“I would say the trend continues to be about 48% women and 52% men,” she says.

Some law school applicants apply right out of college, while others work or take time off after graduating from college. That hasn’t changed much, educators say.

“My sense is there’s a little more of people taking time off after undergraduate work and then returning to law schools,” says Post. “My sense is that the trend will continue in terms of people taking one or two years off to pursue an opportunity such as the Peace Corps.”

In the past, she says, it’s probable that the majority of applicants went right on to law school after their undergraduate studies without a pause. “But today, it seems as 50% or so have some work experience before going back to school.”

“We have noticed an increase among those candidates who have been out of school for a number of years,” says Steve Jones, Dean of Admissions at Florida Coastal School of Law.

One trend that has emerged from law school applicants this year, and in the recent past, has been more diversification in their areas of college concentration.

“Typically, ten to 20 years ago, most of them were political science majors. But now we se a diversification with majors in everything from engineering to the environment,” says Bartlett.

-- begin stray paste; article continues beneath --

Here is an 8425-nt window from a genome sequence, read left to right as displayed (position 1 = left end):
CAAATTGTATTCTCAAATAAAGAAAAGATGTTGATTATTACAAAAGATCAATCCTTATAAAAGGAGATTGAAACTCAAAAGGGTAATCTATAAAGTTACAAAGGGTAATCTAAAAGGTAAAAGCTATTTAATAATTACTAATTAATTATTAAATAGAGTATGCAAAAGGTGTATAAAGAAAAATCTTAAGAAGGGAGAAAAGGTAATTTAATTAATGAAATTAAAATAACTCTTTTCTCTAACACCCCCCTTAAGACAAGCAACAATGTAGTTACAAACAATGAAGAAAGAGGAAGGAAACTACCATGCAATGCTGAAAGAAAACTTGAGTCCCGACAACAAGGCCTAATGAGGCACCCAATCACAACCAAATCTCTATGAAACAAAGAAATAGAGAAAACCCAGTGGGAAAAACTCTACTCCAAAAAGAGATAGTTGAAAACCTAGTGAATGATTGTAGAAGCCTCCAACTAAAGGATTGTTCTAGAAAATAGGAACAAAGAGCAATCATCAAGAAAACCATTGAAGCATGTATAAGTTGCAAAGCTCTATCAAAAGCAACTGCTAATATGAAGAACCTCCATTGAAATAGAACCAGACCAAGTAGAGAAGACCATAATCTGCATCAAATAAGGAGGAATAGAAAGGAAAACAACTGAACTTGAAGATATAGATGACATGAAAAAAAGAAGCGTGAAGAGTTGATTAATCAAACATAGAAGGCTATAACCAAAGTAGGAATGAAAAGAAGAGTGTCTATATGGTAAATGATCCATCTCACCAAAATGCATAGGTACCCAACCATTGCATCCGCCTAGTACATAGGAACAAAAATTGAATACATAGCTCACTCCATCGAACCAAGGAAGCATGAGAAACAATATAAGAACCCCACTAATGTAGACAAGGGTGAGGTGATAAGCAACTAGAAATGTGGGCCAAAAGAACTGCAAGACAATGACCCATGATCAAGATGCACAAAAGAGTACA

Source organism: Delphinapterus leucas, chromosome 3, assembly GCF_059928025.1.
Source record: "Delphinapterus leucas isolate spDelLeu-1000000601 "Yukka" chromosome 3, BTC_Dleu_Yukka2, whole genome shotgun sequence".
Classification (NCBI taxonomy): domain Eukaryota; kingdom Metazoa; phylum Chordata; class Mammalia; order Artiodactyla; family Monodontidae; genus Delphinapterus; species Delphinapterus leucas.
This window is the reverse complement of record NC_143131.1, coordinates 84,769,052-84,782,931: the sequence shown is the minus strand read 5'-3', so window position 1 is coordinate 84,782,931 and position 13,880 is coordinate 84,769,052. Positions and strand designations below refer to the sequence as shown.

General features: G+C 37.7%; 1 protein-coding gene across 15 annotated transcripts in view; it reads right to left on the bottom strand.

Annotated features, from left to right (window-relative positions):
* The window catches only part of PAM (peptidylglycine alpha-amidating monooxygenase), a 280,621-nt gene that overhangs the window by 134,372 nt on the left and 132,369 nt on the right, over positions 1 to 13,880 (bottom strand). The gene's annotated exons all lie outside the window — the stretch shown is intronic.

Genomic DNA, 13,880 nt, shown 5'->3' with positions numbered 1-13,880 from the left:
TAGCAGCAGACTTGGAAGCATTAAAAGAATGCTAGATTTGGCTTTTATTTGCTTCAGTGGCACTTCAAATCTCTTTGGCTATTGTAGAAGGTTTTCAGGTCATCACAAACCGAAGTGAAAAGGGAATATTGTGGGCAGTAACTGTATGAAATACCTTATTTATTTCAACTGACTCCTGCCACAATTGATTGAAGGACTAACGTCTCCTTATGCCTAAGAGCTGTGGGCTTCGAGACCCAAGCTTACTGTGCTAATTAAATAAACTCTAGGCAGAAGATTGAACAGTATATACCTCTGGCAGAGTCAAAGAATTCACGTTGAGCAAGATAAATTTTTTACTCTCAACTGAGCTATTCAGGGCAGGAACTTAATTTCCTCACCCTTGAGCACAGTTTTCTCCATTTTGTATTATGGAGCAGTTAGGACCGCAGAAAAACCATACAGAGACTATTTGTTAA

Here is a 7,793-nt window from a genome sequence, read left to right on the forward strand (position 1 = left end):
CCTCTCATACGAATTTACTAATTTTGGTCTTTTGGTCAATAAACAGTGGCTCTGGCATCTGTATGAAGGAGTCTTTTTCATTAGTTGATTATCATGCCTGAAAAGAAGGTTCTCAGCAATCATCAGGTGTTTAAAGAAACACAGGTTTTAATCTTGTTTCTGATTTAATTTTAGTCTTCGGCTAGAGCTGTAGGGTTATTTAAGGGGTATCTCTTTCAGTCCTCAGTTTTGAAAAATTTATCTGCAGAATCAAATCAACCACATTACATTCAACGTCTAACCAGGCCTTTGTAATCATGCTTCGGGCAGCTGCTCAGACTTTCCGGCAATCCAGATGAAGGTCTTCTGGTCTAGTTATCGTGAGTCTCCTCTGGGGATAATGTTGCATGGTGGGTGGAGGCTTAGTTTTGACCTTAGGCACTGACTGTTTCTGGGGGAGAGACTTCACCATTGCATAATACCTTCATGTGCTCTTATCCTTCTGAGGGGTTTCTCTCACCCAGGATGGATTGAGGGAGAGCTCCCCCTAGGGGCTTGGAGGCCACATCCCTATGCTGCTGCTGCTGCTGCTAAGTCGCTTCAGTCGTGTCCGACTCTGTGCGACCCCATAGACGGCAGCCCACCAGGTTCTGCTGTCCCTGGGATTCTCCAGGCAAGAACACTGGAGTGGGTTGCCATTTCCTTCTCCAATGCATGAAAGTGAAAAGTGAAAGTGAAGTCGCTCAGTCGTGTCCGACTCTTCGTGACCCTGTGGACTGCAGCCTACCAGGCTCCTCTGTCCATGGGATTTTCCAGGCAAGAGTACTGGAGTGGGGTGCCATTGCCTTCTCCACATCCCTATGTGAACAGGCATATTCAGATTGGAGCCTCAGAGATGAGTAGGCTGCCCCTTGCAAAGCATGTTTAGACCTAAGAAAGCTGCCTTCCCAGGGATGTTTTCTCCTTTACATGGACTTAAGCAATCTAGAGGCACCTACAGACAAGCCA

Another subtle change is a somewhat higher quality of applicant, reflected by such indicators as higher LSAT scores, says Duke Law School‘s Hill.

The trend towards applicants applying earlier than in years past may be due in part to schools repeatedly urging early admissions. Counselors usually deny any preference for early applicants, but the LSAC points out several reasons to apply early.

It gives students more time to fill in any gaps in their files, for one thing. In addition, since most schools have a “rolling process” where applicants find out their acceptance before the deadline, students turned down at one school can apply to another.

Finally, admissions offices are often flooded with paperwork at the last minute.

“We always give thoughtful consideration to everyone, but people (admissions offices) sometimes get a little worn out as the law school application process goes on,” says Bartlett.

Some law schools encourage early law school applications through the use of monetary awards. Maybe it’s not much incentive, but consider the other advantages.

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